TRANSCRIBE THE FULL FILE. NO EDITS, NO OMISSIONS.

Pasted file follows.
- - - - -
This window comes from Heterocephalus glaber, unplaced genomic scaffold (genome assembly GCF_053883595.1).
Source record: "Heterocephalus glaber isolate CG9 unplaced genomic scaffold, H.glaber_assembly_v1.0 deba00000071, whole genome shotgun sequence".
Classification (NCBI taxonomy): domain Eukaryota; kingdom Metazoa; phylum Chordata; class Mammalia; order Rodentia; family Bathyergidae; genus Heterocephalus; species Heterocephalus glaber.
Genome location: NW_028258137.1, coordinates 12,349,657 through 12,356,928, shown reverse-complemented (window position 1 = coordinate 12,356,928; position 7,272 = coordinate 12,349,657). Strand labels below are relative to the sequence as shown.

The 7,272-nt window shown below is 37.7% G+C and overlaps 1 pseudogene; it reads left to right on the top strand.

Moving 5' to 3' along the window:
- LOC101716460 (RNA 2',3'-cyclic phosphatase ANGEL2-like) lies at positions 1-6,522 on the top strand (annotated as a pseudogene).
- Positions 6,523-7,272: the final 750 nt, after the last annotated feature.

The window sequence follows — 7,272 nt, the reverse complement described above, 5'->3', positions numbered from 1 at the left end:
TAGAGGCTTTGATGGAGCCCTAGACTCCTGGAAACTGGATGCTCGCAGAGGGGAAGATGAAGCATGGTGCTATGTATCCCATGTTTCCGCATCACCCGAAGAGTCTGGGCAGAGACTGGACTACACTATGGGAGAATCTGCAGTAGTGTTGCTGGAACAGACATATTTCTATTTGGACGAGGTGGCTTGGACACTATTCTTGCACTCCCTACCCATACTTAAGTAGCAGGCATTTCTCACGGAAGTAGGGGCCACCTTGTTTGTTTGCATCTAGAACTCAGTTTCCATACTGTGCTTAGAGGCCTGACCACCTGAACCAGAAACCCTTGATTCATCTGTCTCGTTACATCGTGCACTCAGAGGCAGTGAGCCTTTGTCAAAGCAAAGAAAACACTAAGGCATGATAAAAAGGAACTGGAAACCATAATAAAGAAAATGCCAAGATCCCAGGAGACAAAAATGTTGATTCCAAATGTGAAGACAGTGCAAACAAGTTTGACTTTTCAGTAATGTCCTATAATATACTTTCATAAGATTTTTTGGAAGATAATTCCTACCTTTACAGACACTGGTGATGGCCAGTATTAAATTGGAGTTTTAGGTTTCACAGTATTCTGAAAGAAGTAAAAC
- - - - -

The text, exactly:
This window comes from Heterocephalus glaber, unplaced genomic scaffold (genome assembly GCF_053883595.1).
Source record: "Heterocephalus glaber isolate CG9 unplaced genomic scaffold, H.glaber_assembly_v1.0 deba00000071, whole genome shotgun sequence".
Classification (NCBI taxonomy): domain Eukaryota; kingdom Metazoa; phylum Chordata; class Mammalia; order Rodentia; family Bathyergidae; genus Heterocephalus; species Heterocephalus glaber.
Genome location: NW_028258137.1, coordinates 12,349,657 through 12,356,928, shown reverse-complemented (window position 1 = coordinate 12,356,928; position 7,272 = coordinate 12,349,657). Strand labels below are relative to the sequence as shown.

The 7,272-nt window shown below is 37.7% G+C and overlaps 1 pseudogene; it reads left to right on the top strand.

Moving 5' to 3' along the window:
- LOC101716460 (RNA 2',3'-cyclic phosphatase ANGEL2-like) lies at positions 1-6,522 on the top strand (annotated as a pseudogene).
- Positions 6,523-7,272: the final 750 nt, after the last annotated feature.

The window sequence follows — 7,272 nt, the reverse complement described above, 5'->3', positions numbered from 1 at the left end:
TAGAGGCTTTGATGGAGCCCTAGACTCCTGGAAACTGGATGCTCGCAGAGGGGAAGATGAAGCATGGTGCTATGTATCCCATGTTTCCGCATCACCCGAAGAGTCTGGGCAGAGACTGGACTACACTATGGGAGAATCTGCAGTAGTGTTGCTGGAACAGACATATTTCTATTTGGACGAGGTGGCTTGGACACTATTCTTGCACTCCCTACCCATACTTAAGTAGCAGGCATTTCTCACGGAAGTAGGGGCCACCTTGTTTGTTTGCATCTAGAACTCAGTTTCCATACTGTGCTTAGAGGCCTGACCACCTGAACCAGAAACCCTTGATTCATCTGTCTCGTTACATCGTGCACTCAGAGGCAGTGAGCCTTTGTCAAAGCAAAGAAAACACTAAGGCATGATAAAAAGGAACTGGAAACCATAATAAAGAAAATGCCAAGATCCCAGGAGACAAAAATGTTGATTCCAAATGTGAAGACAGTGCAAACAAGTTTGACTTTTCAGTAATGTCCTATAATATACTTTCATAAGATTTTTTGGAAGATAATTCCTACCTTTACAGACACTGGTGATGGCCAGTATTAAATTGGAGTTTTAGGTTTCACAGTATTCTGAAAGAAGTAAAAC